Waldo Grain: From rural feed store to urban pet and seed store

“Many generations shop here. We know them and we know their families. This area likes independently-owned businesses.”

Cover photo: Jon Goodwin is a third generation owner of Waldo Grain Co. Photo by Kathy Feist

Waldo Grain Co: from rural feed store to urban pet and seed store

By Jill Draper

Waldo Grain Co. stands out as a throwback to another time, a red wooden barn that sits close to the shoulder of a busy stretch of Wornall Road at 78th Street. Built in 1926 as a country feed store, the barn’s first neighbors were Croner’s grocery and a blacksmith shop. 

Its original location on 75th Terrace dates back even earlier. Harry Frey started the business with a cousin before heading to France during World War I, says Jon Goodwin, his grandson. Once overseas, Frey served as a mule train driver, delivering supplies to soldiers in the trenches. 

A local banker acquired the business and moved it a few blocks south to its current location, but Frey eventually bought it back after returning home. He and his wife Myrtle (she did the bookkeeping) ran the store for years, serving farmers who would ride into town from as far south as 250th Street and commuters who would hitch their horses nearby to catch the streetcar to the Plaza or downtown—an early “park and ride,” says Goodwin. 

Waldo Grain interior
Jon Goodwin still uses a wooden dolly from the 1930s to cart heavy loads to customers’ cars. Photo by Kathy Feist

At some point, probably in the 1930s, Frey allowed movies to be shown on the side of the barn, but he had to issue a stern warning: no more entertainment if folks did not quit stealing his chickens that roamed on the property.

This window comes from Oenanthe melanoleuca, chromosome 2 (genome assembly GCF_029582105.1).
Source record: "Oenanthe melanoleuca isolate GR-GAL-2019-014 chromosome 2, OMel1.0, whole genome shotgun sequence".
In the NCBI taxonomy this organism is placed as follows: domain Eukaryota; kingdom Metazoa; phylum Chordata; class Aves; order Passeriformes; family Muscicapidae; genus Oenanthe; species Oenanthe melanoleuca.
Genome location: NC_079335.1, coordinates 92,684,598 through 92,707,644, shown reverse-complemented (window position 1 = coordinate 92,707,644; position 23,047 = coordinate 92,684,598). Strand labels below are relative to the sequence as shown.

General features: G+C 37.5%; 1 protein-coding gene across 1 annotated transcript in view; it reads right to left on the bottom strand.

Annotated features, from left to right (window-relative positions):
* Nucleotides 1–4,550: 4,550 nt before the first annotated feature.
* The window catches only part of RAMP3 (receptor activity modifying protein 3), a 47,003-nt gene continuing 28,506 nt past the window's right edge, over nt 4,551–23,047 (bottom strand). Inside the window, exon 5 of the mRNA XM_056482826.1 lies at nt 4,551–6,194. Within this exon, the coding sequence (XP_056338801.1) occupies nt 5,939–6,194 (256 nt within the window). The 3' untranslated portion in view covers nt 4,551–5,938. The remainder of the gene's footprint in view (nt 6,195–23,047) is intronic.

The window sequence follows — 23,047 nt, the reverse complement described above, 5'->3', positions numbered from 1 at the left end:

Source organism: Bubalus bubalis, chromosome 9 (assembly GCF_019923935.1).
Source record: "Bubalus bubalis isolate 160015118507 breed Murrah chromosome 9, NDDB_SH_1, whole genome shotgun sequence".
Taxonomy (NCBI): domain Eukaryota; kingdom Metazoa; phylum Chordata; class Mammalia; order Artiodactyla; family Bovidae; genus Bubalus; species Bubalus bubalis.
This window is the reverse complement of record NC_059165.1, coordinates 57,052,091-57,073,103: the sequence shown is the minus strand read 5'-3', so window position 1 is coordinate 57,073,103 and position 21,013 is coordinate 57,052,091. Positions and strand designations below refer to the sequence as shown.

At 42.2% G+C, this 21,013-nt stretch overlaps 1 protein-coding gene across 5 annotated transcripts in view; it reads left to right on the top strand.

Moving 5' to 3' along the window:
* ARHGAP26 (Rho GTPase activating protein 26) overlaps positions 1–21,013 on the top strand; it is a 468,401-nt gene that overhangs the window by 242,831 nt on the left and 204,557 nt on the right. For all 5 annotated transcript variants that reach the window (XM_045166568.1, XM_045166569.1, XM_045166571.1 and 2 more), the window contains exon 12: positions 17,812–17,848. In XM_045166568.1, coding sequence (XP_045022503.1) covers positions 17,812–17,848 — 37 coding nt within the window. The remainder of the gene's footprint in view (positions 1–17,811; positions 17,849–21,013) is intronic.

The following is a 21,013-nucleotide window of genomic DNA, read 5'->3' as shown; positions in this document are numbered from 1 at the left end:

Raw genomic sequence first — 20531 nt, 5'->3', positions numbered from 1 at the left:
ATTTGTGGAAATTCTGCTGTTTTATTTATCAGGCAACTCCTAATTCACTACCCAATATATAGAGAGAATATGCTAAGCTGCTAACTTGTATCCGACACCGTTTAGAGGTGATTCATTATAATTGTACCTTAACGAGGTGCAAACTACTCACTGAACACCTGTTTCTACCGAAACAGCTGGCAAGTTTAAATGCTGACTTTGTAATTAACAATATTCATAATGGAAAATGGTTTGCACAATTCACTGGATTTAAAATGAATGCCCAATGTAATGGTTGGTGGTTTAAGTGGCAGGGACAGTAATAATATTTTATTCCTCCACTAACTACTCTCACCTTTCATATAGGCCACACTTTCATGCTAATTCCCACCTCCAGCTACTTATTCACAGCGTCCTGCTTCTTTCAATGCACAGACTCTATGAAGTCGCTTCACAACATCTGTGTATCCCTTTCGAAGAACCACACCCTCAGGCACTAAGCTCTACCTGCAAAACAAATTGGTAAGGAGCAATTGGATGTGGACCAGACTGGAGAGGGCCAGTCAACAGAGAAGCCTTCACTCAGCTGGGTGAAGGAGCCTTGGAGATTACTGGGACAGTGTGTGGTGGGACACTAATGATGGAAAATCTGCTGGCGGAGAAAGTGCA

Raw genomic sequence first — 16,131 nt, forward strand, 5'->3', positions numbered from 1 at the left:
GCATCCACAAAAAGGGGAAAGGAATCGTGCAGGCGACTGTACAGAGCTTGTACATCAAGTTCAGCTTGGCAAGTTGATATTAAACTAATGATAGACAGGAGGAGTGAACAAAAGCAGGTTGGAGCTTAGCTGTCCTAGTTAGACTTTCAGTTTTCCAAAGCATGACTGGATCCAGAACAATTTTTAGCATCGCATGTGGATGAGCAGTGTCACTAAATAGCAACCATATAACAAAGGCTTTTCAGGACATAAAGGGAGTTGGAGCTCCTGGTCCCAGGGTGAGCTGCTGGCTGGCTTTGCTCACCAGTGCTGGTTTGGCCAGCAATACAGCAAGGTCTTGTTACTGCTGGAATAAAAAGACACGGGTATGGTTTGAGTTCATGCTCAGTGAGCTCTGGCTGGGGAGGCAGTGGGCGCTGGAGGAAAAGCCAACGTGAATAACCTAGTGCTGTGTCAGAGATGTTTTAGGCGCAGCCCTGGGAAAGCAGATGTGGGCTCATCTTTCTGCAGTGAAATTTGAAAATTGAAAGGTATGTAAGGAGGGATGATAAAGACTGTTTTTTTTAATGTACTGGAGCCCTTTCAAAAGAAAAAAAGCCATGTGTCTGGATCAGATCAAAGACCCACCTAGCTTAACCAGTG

These days the business is owned by Goodwin and his brother, Kurt, and the only animal on the premises is a formerly-stray cat, Schyler, who’s in charge of rodent control. The business has changed from a rural feed store to a pet food and gardening store, but a recent uptick in raising urban chickens has influenced their sales. “It’s like we’ve come full circle,” Goodwin says. “There’ll be some days when I have five straight customers buying chicken feed.”

He remembers climbing on stacks of feed as a young boy while his grandfather waited on customers. Now he’s the one greeting people and carrying chicken feed, dog kibbles and bird seed to their car trunks.

“Many generations shop here,” he says. “We know them and we know their families. This area likes independently-owned businesses.”

Goodwin lives in the Bridlespur neighborhood of south Kansas City. He worked as a teacher for a short time before switching to full-time at the store in 1990. Conditions remain rustic—the barn has survived a fire or two and suffers occasional leaks when it rains (he keeps four buckets handy to catch drips). The only room with heat and air is a small corner office.

Sales at the grain company, described as Waldo’s longest continually operating business, are distinctly seasonal, according to Goodwin. In spring and fall he sells grass seed, fertilizer and soil amendments like cotton burr compost, peat moss, pelletized limestone and gypsum. Flower seeds are mostly sold in packets and vegetable seeds can be purchased by the dip from drawers in an old wooden cabinet. Wild bird seed sells well in winter, and some customers take home 50-pound sacks of raw peanuts for cardinals and woodpeckers. 

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Finch seed is sold by the dip. Photo by Jill Draper

Goodwin also sells finch seed by the dip, and credits his grandfather, along with radio personality Toby Tobin, with introducing finch feeders to Kansas City. “That’s the story I was told,” he says.

In addition to dog and cat food, Goodwin offers a variety of pet treats, collars, toys and accessories. Others buy food for koi fish, rabbits or wild “pets” like squirrels, chipmunks and deer. 

In the quiet time between customers, Goodwin sometimes wonders if his grandfather would be surprised to learn the business he started is going on its 105th year. He wonders what his experience was like in France during WWI and the deadly 1918 flu pandemic. And how about all these city chickens—would he ever have thought raising chickens would become so popular again?  

Goodwin especially would like to tell him thanks. “He provided a business that enabled a divorced mother of three little boys in the 1960s to survive and to raise them all to graduate college, raise families of their own and continue his business past the 100-year mark with pride. His was truly the early American dream!”

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